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FBI Says No Credible Evidence Boston Dirty Bomb Plot Exists
Comment: It's the same MO every time, hype up a faked terror threat before a major event to make everyone paranoid and make the police more likely to be abusive, and then quietly admit there was no evidence for it in the first place.
WASHINGTON – The FBI on Thursday added the names of nine Chinese people and one other man to the list of those being sought for questioning about a possible terror plot targeting Boston.
FBI spokesman Joe Parris said the names "were developed as a result of the ongoing investigation" but did not signal that credible evidence has emerged indicating such a plot actually exists.
"Information is still uncorroborated and from a source of unknown reliability and motive," Parris said.
The names are part of the same anonymous tip that led authorities on Wednesday to announce that they are seeking to question four other Chinese and two Iraqis. The new names bring to 16 the people being sought for questioning.
Another federal law enforcement official in Washington, speaking condition of anonymity because of the ongoing investigation, said the tip was received by the California Highway Patrol. The tipster claimed the four Chinese – two men and two women – entered the United States from Mexico and were awaiting a shipment of "nuclear oxide" that would follow them to Boston.
The official said the nuclear oxide could be a reference to material used to make a "dirty bomb" that would spew radiation over a wide area.
U.S. Attorney Michael Sullivan of Boston said earlier Thursday that authorities had learned more background about the original four Chinese, but "it makes us no more alarmed this morning, this afternoon, than we were yesterday."
"They're not wanted at this point in time for any crimes because there's no evidence at this point in time that they've committed any crimes," Sullivan said. "We're not certain exactly where they are. We can't even say for certain that they're in the country."
White House Chief of Staff Andrew Card said he discussed the manhunt with President Bush during an Oval Office meeting a few hours before Bush's inauguration for a second term. Card did not provide details on what was said.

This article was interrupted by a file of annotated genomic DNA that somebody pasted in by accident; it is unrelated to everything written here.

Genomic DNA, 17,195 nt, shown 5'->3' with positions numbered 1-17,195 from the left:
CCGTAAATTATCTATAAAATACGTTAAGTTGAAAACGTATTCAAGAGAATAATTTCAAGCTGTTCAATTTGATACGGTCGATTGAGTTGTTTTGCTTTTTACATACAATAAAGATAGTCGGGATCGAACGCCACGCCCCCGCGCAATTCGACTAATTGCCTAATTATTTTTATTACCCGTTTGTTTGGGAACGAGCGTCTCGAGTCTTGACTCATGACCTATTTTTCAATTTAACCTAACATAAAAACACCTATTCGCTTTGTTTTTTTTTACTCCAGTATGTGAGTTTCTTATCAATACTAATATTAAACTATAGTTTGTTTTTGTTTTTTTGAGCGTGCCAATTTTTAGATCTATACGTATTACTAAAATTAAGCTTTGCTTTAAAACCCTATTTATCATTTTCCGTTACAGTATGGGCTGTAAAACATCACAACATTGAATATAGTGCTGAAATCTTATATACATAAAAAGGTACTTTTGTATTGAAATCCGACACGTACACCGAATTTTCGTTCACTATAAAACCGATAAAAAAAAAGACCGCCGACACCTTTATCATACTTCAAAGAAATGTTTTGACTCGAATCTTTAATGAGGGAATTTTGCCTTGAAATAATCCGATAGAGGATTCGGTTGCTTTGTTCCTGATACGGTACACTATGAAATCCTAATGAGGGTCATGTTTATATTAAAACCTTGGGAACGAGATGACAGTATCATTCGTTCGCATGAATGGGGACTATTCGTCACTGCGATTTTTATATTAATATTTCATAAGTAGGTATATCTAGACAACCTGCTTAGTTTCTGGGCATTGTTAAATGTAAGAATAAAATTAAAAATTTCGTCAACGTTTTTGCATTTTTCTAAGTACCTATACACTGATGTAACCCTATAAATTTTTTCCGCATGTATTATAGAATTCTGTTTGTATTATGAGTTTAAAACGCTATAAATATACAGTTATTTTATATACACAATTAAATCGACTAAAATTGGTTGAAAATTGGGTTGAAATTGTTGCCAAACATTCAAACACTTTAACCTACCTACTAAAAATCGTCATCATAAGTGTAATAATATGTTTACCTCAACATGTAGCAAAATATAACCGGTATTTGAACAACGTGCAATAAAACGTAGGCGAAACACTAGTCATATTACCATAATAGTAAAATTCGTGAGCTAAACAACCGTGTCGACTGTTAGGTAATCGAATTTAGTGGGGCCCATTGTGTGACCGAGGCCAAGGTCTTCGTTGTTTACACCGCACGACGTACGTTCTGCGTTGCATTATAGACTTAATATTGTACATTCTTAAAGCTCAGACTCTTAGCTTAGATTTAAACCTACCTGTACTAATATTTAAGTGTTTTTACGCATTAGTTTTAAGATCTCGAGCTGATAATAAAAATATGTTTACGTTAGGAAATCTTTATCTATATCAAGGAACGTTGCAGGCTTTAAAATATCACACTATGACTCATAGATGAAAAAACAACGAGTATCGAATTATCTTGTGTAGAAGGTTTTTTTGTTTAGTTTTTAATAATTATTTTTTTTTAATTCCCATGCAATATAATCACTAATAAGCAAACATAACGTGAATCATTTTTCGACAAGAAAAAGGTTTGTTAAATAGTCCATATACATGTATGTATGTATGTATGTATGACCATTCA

The four Chinese previously named by the FBI were identified as Zengrong Lin, Wen Quin Zheng, Xiujin Chen and Guozhi Lin. Authorities said none of the names had appeared on previous watch lists of terror suspects. The bureau also released pictures of those four but not of the others being sought.
One woman was among the nine new Chinese names added: Yu Xian Weng, a woman either 40 or 41 years old. The others were all men: Quinquan or Quiquan Lin, 21; Liqiang Liang, 28; Min Xiu Xie, 27; Xiang or Xing Wei Liu, 22; Mei Xia Dong, 21; Xiuming Chen; Cheng Yin Liu; and Zao Yun Wang.
The final name on the new FBI list was Jose Ernesto Beltran Quinones, of unknown age or national origin.
In Boston, there were visible signs of stepped-up security, including some underground parking garages searching vehicles as they entered and pictures of the Chinese suspects posted inside the booths where subway tokens are sold by transit employees.
It was from Boston's Logan International Airport that two of the planes involved in the Sept. 11 terrorist attacks were launched, and tight security is something residents dealt with in the midst of the Democratic National Convention this past July.
Massachusetts Gov. Mitt Romney, who skipped President Bush's inauguration to return to the state Wednesday night after learning of the threat, sought to reassure residents that there was nothing to be alarmed about.
"These kinds of threats are
going to be received from time to time. Generally we're going to be able
to deal with them in a prompt manner and dismiss them with time and evidence,"
Romney said. "It's our hope that this turns out to be an invalid hoax
of some kind. ... And yet we take these things very seriously."